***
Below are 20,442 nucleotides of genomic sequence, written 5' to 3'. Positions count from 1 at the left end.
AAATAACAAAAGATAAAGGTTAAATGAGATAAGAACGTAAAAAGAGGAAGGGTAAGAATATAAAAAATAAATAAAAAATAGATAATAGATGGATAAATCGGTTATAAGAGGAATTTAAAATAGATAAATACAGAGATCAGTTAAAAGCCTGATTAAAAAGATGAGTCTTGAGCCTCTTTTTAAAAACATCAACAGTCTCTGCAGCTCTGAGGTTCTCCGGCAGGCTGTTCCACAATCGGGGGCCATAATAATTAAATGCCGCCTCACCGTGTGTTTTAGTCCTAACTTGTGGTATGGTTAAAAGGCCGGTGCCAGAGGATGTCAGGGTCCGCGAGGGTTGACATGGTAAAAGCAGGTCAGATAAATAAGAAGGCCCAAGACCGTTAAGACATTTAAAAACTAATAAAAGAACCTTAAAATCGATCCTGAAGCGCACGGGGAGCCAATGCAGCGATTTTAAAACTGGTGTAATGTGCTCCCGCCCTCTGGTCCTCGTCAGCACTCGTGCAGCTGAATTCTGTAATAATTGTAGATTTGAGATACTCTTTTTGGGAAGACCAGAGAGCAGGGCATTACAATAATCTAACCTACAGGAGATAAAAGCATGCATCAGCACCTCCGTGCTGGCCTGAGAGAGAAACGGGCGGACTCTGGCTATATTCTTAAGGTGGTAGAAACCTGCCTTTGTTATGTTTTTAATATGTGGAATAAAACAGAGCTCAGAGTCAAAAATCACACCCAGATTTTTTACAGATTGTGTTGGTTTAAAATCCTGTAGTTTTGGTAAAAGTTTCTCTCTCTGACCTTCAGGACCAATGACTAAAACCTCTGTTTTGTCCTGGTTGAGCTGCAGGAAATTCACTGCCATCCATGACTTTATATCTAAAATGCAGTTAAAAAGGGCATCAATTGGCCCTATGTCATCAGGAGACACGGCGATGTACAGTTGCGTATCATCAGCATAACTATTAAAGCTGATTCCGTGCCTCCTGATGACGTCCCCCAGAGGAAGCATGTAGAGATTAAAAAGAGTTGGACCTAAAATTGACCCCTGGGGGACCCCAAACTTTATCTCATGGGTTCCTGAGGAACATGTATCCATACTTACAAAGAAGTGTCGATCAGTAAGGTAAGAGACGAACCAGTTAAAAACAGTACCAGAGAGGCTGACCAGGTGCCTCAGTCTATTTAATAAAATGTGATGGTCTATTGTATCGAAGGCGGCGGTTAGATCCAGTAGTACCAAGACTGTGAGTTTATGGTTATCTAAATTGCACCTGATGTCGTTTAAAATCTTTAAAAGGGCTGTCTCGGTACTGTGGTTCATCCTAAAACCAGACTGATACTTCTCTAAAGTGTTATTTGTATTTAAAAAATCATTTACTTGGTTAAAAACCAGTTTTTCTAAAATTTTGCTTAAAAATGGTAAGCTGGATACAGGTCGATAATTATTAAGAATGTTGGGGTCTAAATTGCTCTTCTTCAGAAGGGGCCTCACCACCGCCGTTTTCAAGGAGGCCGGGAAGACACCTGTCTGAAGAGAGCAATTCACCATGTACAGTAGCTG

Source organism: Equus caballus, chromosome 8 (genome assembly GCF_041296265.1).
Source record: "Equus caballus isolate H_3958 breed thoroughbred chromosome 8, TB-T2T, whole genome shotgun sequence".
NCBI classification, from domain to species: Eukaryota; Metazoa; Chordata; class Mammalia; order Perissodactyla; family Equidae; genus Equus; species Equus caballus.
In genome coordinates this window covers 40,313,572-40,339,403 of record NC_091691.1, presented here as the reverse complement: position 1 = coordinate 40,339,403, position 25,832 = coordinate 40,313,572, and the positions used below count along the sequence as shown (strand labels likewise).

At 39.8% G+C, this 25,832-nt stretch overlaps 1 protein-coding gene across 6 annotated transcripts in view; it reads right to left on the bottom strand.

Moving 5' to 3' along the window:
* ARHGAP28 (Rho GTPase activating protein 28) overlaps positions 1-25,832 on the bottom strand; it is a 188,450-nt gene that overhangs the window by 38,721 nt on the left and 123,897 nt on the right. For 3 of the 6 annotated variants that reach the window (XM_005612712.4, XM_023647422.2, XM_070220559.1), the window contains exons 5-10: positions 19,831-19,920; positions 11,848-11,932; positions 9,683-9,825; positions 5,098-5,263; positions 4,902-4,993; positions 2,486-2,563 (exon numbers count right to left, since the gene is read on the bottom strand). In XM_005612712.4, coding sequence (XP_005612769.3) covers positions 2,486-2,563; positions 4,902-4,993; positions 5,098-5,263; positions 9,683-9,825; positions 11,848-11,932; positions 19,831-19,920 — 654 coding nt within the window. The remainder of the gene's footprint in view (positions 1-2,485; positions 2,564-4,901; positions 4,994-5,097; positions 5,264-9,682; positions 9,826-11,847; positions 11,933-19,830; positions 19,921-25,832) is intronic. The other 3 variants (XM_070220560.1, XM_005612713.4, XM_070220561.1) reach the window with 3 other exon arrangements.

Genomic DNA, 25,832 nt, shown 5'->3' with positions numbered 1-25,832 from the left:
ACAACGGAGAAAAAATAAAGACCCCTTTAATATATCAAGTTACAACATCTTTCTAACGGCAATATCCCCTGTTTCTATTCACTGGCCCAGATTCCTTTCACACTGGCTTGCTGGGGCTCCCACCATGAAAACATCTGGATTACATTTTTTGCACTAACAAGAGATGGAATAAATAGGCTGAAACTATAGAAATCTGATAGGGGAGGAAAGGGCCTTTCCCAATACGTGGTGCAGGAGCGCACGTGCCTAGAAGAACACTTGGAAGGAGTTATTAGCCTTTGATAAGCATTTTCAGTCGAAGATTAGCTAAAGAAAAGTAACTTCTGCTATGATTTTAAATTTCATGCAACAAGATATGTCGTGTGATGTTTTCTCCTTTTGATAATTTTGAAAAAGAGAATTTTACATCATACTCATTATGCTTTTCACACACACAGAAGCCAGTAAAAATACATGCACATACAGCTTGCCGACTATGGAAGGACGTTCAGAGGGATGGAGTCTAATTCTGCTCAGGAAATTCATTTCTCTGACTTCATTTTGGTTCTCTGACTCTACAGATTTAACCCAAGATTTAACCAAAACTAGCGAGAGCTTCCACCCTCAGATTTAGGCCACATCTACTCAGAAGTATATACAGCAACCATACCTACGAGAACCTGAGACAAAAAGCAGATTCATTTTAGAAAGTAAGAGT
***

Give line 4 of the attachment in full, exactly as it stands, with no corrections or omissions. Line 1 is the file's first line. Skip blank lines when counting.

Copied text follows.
Source record: "Equus caballus isolate H_3958 breed thoroughbred chromosome 8, TB-T2T, whole genome shotgun sequence".